Not a fan of Google Glass’s ability to turn ordinary humans into invisibly recording surveillance cyborgs? Now you can create your own “glasshole-free zone.”
Berlin artist Julian Oliver has written a simple program called Glasshole.sh that detects any Glass device attempting to connect to a Wi-Fi network based on a unique character string that he says he’s found in the MAC addresses of Google’s augmented reality headsets. Install Oliver’s program on a Raspberry Pi or Beaglebone mini-computer and plug it into a USB network antenna, and the gadget becomes a Google Glass detector, sniffing the local network for signs of Glass users. When it detects Glass, it uses the program Aircrack-NG to impersonate the network and send a “deauthorization” command, cutting the headset’s Wi-Fi connection. It can also emit a beep to signal the Glass-wearer’s presence to anyone nearby.
“To say ‘I don’t want to be filmed’ at a restaurant, at a party, or playing with your kids is perfectly OK. But how do you do that when you don’t even know if a device is recording?” Oliver tells WIRED. “This steps up the game. It’s taking a jammer-like approach.”
Oliver came up with the program after hearing that a fellow artist friend was disturbed by guests who showed up to his art exhibit wearing Glass. The device, after all, offered no way for the artist to know if the Glass-wearing visitors were photographing, recording, or even live-streaming his work.
Oliver’s program is still a mostly-unproven demonstration, though the 40-year-old New Zealand native has successfully tested it by booting Glass off his own studio’s network. More importantly, it shows how the uneasiness with Glass’ social implications could play out as the device hits the mainstream. Bars in San Francisco and Seattle have already banned Glass-wearers. In January, a Glass-headed movie-goer was suspected of piracy and questioned by Homeland Security agents after wearing the device in a theater. And the inventor of a Glass-like augmented reality setup claimed to have been violently thrown out of a Paris McDonald’s in 2012 based on the restaurant’s no-recording policy.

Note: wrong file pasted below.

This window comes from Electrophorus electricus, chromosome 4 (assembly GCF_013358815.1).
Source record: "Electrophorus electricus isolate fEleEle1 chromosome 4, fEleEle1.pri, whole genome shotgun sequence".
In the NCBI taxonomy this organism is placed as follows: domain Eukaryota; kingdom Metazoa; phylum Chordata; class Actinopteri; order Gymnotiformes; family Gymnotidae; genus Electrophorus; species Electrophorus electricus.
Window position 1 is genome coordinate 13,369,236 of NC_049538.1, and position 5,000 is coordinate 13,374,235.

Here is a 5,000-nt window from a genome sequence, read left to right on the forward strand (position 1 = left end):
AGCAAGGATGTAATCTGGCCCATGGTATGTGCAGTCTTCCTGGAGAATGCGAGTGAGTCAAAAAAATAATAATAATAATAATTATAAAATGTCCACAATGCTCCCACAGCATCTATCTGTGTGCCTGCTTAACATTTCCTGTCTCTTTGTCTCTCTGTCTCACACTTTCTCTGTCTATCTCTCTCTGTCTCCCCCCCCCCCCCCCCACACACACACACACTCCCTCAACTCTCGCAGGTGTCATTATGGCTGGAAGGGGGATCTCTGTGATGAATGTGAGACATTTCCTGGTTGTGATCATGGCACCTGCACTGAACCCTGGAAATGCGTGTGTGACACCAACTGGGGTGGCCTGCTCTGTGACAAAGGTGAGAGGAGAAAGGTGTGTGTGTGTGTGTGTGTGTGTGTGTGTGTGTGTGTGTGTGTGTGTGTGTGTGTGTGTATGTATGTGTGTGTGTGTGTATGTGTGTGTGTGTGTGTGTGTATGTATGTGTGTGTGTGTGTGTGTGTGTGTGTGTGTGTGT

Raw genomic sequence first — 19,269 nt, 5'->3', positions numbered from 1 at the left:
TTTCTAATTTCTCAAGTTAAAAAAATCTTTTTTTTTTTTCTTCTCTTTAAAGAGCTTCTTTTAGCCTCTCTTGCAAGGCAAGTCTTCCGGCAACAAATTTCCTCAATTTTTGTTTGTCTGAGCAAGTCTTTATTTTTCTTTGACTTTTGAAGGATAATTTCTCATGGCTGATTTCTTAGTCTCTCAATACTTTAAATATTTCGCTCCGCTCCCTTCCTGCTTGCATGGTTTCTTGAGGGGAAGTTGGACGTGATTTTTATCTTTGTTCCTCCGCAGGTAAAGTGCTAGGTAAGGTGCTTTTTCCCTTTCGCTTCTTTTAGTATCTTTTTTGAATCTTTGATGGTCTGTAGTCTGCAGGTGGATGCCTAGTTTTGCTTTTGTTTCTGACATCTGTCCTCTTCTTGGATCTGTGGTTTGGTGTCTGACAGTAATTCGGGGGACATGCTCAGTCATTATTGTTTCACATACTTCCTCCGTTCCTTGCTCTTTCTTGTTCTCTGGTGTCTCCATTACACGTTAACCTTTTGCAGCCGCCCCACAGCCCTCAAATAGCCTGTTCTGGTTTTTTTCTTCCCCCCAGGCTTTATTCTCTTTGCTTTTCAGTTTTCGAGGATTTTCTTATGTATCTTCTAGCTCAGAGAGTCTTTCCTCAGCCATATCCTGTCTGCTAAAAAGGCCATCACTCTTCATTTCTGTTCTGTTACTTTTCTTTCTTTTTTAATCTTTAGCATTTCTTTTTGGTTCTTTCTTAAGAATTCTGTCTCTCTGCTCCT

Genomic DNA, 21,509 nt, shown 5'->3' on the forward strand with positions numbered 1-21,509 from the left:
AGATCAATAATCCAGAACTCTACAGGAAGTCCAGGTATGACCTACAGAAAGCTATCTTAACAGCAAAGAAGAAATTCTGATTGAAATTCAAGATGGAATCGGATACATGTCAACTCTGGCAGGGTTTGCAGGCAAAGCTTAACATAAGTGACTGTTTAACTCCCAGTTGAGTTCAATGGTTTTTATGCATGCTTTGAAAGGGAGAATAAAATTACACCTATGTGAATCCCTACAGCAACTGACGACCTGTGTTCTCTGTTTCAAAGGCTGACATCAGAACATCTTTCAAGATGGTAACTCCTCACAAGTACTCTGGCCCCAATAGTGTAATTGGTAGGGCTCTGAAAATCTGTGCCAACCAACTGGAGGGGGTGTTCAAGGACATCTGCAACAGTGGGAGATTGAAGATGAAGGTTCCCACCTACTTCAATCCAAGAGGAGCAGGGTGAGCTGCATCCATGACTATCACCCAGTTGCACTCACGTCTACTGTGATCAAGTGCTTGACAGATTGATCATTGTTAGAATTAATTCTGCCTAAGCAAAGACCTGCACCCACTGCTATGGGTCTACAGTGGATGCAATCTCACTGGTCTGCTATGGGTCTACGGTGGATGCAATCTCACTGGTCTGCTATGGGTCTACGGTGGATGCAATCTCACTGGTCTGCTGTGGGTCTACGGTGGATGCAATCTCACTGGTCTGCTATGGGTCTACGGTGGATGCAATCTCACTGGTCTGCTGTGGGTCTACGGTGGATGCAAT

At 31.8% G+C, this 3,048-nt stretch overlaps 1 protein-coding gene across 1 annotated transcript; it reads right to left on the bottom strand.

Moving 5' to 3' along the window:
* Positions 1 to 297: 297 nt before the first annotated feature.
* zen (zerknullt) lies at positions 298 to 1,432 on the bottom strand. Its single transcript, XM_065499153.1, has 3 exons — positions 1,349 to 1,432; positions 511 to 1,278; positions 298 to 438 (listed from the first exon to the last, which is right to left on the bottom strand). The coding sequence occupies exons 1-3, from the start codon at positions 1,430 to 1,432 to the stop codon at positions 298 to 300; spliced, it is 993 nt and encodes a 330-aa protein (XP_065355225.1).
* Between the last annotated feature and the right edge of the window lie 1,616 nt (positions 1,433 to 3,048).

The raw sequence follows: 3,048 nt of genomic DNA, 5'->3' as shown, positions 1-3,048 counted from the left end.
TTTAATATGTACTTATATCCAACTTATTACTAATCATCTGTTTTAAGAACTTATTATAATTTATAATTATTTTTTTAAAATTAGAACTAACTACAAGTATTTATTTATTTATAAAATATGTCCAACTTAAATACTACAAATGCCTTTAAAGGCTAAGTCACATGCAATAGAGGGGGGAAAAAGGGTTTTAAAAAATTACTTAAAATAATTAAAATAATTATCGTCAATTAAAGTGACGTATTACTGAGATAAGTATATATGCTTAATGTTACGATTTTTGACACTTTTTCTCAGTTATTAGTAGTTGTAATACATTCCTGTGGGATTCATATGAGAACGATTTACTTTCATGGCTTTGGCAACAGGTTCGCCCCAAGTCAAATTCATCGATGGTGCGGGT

A program like Glasshole.sh could make those sorts of no-Glass policies more technically enforceable, though it may have to be adapted as Glass MAC addresses shift in future versions. And Oliver argues that a Glass-booting device is legal so long as the Glasshole.sh user is the owner of the network. He sees it as no different from cell phone jammers, which have been adopted in many schools, libraries, and government buildings.
Oliver warns, though, that the same Glass-ejecting technique could be used more aggressively: He plans to create another version of Glasshole.sh in the near future that’s designed to be a kind of roving Glass-disconnector, capable of knocking Glass off any network or even severing its link to the user’s phone. “That moves it from a territorial statement to ‘you can all go to hell.’ It’s a very different position, politically,” he says. For that version, Oliver says he plans to warn users that the program may be more legally ill-advised, and is only to be used “in extreme circumstances.”
As a long-time Berlin resident, Oliver says he sees Glass as a replay of the events surrounding Google Streetview in Germany, where private citizens protested Google’s uninvited photography of their homes and places of work. He sees Glass as another case of Google violating privacy norms and asking questions later.
“These are cameras, highly surreptitious in nature, with network backup function and no external indication of recording,” says Oliver. “To focus on the device is to dance past a heritage of heartfelt protest against the unconsented video documentation of our public places and spaces.”
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